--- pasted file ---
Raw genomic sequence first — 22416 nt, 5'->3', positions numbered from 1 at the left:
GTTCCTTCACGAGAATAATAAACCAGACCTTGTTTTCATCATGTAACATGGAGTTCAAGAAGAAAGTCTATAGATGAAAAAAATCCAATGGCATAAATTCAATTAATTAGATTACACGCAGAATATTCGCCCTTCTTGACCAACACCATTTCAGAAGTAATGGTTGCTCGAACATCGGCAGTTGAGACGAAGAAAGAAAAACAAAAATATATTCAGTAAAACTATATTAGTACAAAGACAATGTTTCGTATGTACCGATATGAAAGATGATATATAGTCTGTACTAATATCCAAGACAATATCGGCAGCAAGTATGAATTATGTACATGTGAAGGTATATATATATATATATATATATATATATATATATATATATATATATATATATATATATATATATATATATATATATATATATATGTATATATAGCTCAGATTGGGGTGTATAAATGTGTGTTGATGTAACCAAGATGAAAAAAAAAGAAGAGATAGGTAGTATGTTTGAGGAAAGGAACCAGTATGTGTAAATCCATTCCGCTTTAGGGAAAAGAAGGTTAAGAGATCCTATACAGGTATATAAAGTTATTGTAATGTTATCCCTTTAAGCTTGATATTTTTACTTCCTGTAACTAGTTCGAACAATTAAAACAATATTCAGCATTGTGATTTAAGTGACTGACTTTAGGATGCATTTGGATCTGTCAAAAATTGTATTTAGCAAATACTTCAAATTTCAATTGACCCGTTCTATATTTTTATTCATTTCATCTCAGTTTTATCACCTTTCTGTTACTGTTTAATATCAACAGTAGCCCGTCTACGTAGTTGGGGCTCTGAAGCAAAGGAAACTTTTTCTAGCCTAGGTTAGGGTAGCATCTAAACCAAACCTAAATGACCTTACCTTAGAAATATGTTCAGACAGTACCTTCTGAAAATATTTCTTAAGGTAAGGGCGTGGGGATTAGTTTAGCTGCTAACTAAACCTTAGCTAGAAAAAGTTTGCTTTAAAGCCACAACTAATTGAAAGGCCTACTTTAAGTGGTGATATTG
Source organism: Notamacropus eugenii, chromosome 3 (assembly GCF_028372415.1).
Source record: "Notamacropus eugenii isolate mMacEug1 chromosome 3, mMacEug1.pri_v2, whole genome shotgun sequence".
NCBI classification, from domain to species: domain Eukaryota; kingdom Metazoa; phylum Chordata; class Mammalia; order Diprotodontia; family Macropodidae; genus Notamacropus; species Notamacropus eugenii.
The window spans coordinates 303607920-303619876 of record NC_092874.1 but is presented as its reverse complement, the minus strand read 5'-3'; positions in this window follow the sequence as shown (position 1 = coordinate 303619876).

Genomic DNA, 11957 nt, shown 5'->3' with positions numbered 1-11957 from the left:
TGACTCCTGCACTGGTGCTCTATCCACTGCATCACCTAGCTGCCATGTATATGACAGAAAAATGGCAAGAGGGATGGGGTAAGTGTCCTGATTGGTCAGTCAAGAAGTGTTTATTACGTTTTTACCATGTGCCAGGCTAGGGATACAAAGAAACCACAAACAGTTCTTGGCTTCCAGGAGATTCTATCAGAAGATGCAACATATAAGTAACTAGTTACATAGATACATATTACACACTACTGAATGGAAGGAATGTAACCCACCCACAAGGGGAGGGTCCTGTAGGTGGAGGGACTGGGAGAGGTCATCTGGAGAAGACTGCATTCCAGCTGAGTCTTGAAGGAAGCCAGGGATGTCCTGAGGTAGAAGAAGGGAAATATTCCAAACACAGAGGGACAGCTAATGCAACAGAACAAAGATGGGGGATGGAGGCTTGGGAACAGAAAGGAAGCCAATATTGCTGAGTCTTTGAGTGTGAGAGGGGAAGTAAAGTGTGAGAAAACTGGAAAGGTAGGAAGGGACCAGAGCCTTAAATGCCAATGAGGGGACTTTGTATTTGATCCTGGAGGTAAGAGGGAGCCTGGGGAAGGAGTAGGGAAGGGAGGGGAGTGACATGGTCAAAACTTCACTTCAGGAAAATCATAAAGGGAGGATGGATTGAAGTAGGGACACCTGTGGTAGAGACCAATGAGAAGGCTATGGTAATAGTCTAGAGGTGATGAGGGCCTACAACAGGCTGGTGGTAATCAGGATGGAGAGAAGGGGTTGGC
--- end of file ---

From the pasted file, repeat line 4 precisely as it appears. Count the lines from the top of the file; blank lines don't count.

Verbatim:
Source record: "Notamacropus eugenii isolate mMacEug1 chromosome 3, mMacEug1.pri_v2, whole genome shotgun sequence".